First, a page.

In this section, you’re going to set up a SQLite to persist the data of incoming GraphQL mutations. Instead of writing SQL directly, you will use Prisma to access your database.
Prisma is an open source database toolkit that makes it easy for developers to reason about their data and how they access it, by providing a clean and type-safe API for submitting database queries.
It mainly consists of three tools:
In this tutorial, you will be setting everything up from scratch and taking full advantage of these three tools. We want to get you building stuff right away, so explanations of Prisma concepts will be kept light but we have included links to Prisma docs in case you want to dive deeper on any particular concept.
You’ve now understood the basic mechanics of how GraphQL servers work under the hood and the beauty of GraphQL itself – it actually only follows a few very simple rules. The statically typed schema and the GraphQL engine that resolves the queries inside the server take away major pain points commonly dealt with in API development.
Well, in real-world applications you’re likely to encounter many scenarios where implementing the resolvers can become extremely complex. Especially because GraphQL queries can be nested multiple levels deep, the implementation often becomes tricky and can easily lead to performance problems.
Most of the time, you also need to take care of many additional workflows such as authentication, authorization (permissions), pagination, filtering, realtime, integrating with 3rd-party services or legacy systems, and so on.
Prisma is focused on addressing that issue and making developers more productive when working with databases.
Speaking of being productive and building awesome stuff, let’s jump back in and continue with our HackerNews Clone! 🏎💨
Next, use the Prisma CLI to initialize Prisma in the project.
Remember the GraphQL schema that you’ve been working with until now? Well, Prisma has a schema, too! Inside the
prisma directory that was created in the last step, you’ll see a
schema.prisma. You can think of the
schema.prisma file as a database schema. It has three components:
Prisma’s unique data model bridges the gap to help you reason about your data in a way that maps very well to the underlying database, while still providing an abstraction that allows you to be productive with type safety and auto-completion.
Let’s see it in action with your project!
Let’s break down the three parts:
Linkas a model.
Link model defines the structure of the
Link database table that Prisma is going to create for you in a bit.
It’s finally time to actually create our SQLite database. In case you aren’t familiar with SQLite, it is an in-process library that implements a self-contained, serverless, zero-configuration, transactional SQL database engine.
The great thing is that, unlike most other SQL databases, SQLite does not have a separate server process. SQLite reads and writes directly to ordinary disk files. A complete SQL database with multiple tables, indices, triggers, and views, is contained in a single disk file. This makes it a perfect choice for projects like this.
So how about the setup? Well, the great news is that Prisma can do that for us right out of the box with a simple command!
Take a look at the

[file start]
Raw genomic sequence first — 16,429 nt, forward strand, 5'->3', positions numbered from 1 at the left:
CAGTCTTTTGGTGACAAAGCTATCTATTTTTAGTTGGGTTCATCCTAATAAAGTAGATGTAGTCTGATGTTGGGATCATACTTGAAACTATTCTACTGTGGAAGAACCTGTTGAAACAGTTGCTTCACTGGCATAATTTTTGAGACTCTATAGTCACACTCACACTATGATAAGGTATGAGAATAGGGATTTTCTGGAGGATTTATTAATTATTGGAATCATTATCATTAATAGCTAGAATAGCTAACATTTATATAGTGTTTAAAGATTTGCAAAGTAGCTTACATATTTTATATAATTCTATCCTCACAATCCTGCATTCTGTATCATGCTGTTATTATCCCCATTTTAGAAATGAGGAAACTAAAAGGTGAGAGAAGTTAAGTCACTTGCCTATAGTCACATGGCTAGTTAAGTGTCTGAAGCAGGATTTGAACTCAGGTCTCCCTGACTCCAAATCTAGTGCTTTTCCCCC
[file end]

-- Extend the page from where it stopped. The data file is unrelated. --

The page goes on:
prisma directory in your project’s file system. You’ll see that there is now a
/migrations directory that Prisma Migrate created for you when running the
For now, the important thing to understand is that we have told Prisma with our data model, “I want to create a
Link table to store data about links, and here’s what that data
will look like. Prisma then generates the necessary migration and packages it into a dedicated directory with its own
README.md file containing detailed information about the
specific migration. This is then put inside that
prisma/migrations directory, which becomes a historical reference of how your database evolves over time with each individual
migration you make!
Boom! 💥 You now have a database with a
Link table! 🎉
Check out the Prisma Migrate docs for a deeper dive on this.
Behind the scenes, when you are using Prisma, it generates files to
/node_modules/@prisma/client, so every time you use the
PrismaClient, you get a tailer-made types that matches your models.
You can also generate the Prisma Client manually if it not up-to-date, by running the following command in your terminal:
npx prisma generate
Let’s write your first query with Prisma Client and break everything down. You’ll do that in a separate file to not mess with your current GraphQL server implementation.
Let’s break down what’s going on here with the numbered comments:
PrismaClientconstructor from the
mainto send queries to the database. You will write all your queries inside this function.
Take a moment to re-type the query line and notice the helpful autocompletion you get after typing
prisma.link. which lets us see all of the possible models we can
access and operations we can use to query that data:
So now let’s see things in action.
You successfully queried the database with Prisma Client! Of course, we got an empty array back since the database is empty, so now let’s quickly create a new link in the same script.
Great! Re-run the previous command and this time you should now see your newly created link print in the terminal output! Much more satisfying ✨
To recap, this is the typical workflow you will follow when updating your data:
prisma migrateCLI command (and re-generate the Prisma Client types).
In the next chapters, you will evolve the API of your GraphQL server and use Prisma Client to access the database from inside your resolver functions.